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Hard to believe...


tomcat Plus
9 6.3k 15 United Kingdom
27 Jan 2010 8:25PM
..unless one is there to witness it

...and we moan over a tad of snow and a few degrees minus

Mongolia

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jonah794 5 1.7k 11 United Kingdom
27 Jan 2010 8:33PM
Sheesh... pretty horrible! You are right Sad
User_Removed 11 17.9k 8 Norway
27 Jan 2010 9:10PM
That is horrendous... A million livestock.
27 Jan 2010 9:16PM
Certainly puts things in perspective Adrian, your heart goes out to these poor people.
David
Jay44 9 1.4k Wales
28 Jan 2010 12:32AM
And the fact that our schools close because of 2inches of snow is disgraceful!
Carabosse Plus
12 39.7k 269 England
28 Jan 2010 1:32AM

Quote:And the fact that our schools close because of 2inches of snow is disgraceful!


Most schoolkids would prefer one or even half an inch of snow to be the criterion! Grin
Jestertheclown 6 6.7k 245 England
28 Jan 2010 9:37AM

Quote:And the fact that our schools close because of 2inches of snow is disgraceful!

The head at the school where I work wouldn't normally allow the school to be closed if there was an act of God. But unfortunately when roads become so impassable that teachers and other staff simply can't get there, she has little choice.
Jester.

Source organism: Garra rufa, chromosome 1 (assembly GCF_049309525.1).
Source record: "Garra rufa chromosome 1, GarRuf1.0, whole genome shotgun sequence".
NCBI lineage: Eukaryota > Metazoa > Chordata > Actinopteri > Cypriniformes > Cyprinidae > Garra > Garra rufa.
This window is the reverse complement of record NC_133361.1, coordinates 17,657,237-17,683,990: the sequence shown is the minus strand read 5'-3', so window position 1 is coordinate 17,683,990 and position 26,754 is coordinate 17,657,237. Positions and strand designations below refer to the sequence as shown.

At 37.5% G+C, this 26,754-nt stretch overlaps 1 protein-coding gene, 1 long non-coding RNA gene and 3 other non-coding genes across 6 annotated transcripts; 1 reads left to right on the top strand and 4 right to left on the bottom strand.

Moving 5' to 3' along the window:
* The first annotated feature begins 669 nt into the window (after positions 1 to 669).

kaybee 10 4.1k 25 Scotland
28 Jan 2010 11:28AM
How did we ever manage in years gone by?
Kids (and teachers) used to walk when the weather was bad. Classes would be amalgamted if teachers didn't make it
User_Removed 8 2.1k 7 England
28 Jan 2010 11:36AM
The college I work at hadn't closed for snow in 30 years until this year. The problem with walking to college for staff and students is distance. Most of our staff live well outside the town we are in, I am 12 miles away and the students from all over the county.

However, learning doesn't stop. Most colleges use their VLE's to give students work to do while the college is closed. Staff and students can interact via it and work set and marked. So just because a college is closed doesn't mean learning and work stops. Not sure if this happens in schools as much, but certainly in Somerset every school has the ability to work in this way.
Overread 6 4.0k 19 England
28 Jan 2010 11:38AM
Ahh but in those days schools and students were generally a lot closer to each other. 35mins by car (partly down a main road so not all slow backroads) and 20mins by car were the best times to the two schools I went to. I would hate to think how long that would take me to actually walk to. Chances are by the time I arrive it would be time to turn around and head home again.

The idea of having serivces and work close to home has rapidly fallen away and now most people have a commute to get everywhere.
Jestertheclown 6 6.7k 245 England
28 Jan 2010 2:31PM

Quote:How did we ever manage in years gone by?
Kids (and teachers) used to walk when the weather was bad. Classes would be amalgamated if teachers didn't make it


There's a grain of truth in that.

I was at school during that famous winter of 1963 and my school remained open. But as AHobbs has said, it's mostly a mater of distance. All the children where I work do live within walking distance, though many would expire from shock if you suggested it but the teachers have to travel to get there. Many do come in on foot but for most, it's just not possible.

As for amalgamating classes. Whilst in theory it would work, in practice it would fail because the ratio of pupils-to-teachers would be too high, according to the figures passed down to us from the government (who know absolutely everything there is to know about absolutely everything.)

Jester.

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